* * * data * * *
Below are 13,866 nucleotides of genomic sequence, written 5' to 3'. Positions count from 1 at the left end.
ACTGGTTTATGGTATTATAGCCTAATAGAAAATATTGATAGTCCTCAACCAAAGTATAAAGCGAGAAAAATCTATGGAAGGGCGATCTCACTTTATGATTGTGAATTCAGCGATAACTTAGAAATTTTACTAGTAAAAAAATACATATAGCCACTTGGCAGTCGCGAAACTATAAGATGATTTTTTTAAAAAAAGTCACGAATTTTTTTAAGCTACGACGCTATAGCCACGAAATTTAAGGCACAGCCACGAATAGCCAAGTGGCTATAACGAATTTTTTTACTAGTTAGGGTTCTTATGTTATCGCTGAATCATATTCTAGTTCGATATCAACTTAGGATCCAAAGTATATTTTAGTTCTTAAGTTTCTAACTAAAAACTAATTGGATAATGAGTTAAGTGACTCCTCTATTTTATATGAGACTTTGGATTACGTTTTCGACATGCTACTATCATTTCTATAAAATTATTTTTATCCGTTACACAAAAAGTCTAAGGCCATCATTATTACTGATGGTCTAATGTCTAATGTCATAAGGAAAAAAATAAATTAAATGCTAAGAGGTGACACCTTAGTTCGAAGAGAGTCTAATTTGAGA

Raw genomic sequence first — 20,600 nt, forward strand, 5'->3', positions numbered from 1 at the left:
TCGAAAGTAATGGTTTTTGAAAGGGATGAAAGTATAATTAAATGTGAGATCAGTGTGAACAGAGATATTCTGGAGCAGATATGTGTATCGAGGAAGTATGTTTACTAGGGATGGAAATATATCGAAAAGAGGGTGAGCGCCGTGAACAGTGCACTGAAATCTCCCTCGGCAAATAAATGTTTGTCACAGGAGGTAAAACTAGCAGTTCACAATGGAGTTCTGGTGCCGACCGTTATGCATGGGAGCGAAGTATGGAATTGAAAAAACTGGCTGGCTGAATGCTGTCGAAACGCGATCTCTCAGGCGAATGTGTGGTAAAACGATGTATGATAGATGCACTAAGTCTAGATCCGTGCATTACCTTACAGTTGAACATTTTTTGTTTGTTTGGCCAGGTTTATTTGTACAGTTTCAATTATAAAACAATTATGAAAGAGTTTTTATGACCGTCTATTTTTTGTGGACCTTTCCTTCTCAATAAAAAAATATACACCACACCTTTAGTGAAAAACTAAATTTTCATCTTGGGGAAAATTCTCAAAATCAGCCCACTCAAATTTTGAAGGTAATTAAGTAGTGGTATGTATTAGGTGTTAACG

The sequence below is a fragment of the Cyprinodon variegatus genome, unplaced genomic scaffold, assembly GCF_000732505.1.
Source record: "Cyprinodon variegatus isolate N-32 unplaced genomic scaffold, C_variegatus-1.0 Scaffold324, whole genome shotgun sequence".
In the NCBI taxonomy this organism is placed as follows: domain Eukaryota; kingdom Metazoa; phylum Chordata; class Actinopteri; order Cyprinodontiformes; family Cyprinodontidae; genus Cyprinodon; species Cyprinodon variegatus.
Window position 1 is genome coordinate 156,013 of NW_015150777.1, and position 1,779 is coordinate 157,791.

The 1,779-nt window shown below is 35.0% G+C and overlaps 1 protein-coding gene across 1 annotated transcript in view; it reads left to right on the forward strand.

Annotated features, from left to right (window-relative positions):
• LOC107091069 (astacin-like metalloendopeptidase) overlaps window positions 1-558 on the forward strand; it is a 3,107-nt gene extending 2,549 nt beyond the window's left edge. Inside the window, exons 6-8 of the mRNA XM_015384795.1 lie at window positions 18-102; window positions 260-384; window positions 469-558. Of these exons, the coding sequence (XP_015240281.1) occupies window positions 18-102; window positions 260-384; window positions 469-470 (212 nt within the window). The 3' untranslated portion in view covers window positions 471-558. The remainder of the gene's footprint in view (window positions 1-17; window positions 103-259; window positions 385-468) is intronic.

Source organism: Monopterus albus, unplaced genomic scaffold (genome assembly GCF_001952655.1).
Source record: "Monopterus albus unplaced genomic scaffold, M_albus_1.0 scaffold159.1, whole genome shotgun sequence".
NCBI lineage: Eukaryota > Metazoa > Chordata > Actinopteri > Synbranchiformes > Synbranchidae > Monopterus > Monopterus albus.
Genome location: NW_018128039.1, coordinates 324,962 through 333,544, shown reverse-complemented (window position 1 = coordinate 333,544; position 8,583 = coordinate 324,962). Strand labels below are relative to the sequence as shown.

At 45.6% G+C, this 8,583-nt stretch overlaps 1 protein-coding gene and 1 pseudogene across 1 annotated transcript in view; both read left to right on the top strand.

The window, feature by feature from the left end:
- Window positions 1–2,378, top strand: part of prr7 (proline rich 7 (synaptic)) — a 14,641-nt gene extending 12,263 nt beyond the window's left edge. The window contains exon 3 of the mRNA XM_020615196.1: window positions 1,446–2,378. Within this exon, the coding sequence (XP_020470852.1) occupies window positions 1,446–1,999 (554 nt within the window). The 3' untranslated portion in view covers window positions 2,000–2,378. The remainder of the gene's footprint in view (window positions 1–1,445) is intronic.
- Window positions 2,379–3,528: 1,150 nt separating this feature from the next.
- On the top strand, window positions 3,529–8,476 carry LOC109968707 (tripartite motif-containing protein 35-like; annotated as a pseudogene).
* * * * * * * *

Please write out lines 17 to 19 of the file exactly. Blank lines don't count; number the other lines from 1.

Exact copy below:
The window, feature by feature from the left end:
- Window positions 1–2,378, top strand: part of prr7 (proline rich 7 (synaptic)) — a 14,641-nt gene extending 12,263 nt beyond the window's left edge. The window contains exon 3 of the mRNA XM_020615196.1: window positions 1,446–2,378. Within this exon, the coding sequence (XP_020470852.1) occupies window positions 1,446–1,999 (554 nt within the window). The 3' untranslated portion in view covers window positions 2,000–2,378. The remainder of the gene's footprint in view (window positions 1–1,445) is intronic.
- Window positions 2,379–3,528: 1,150 nt separating this feature from the next.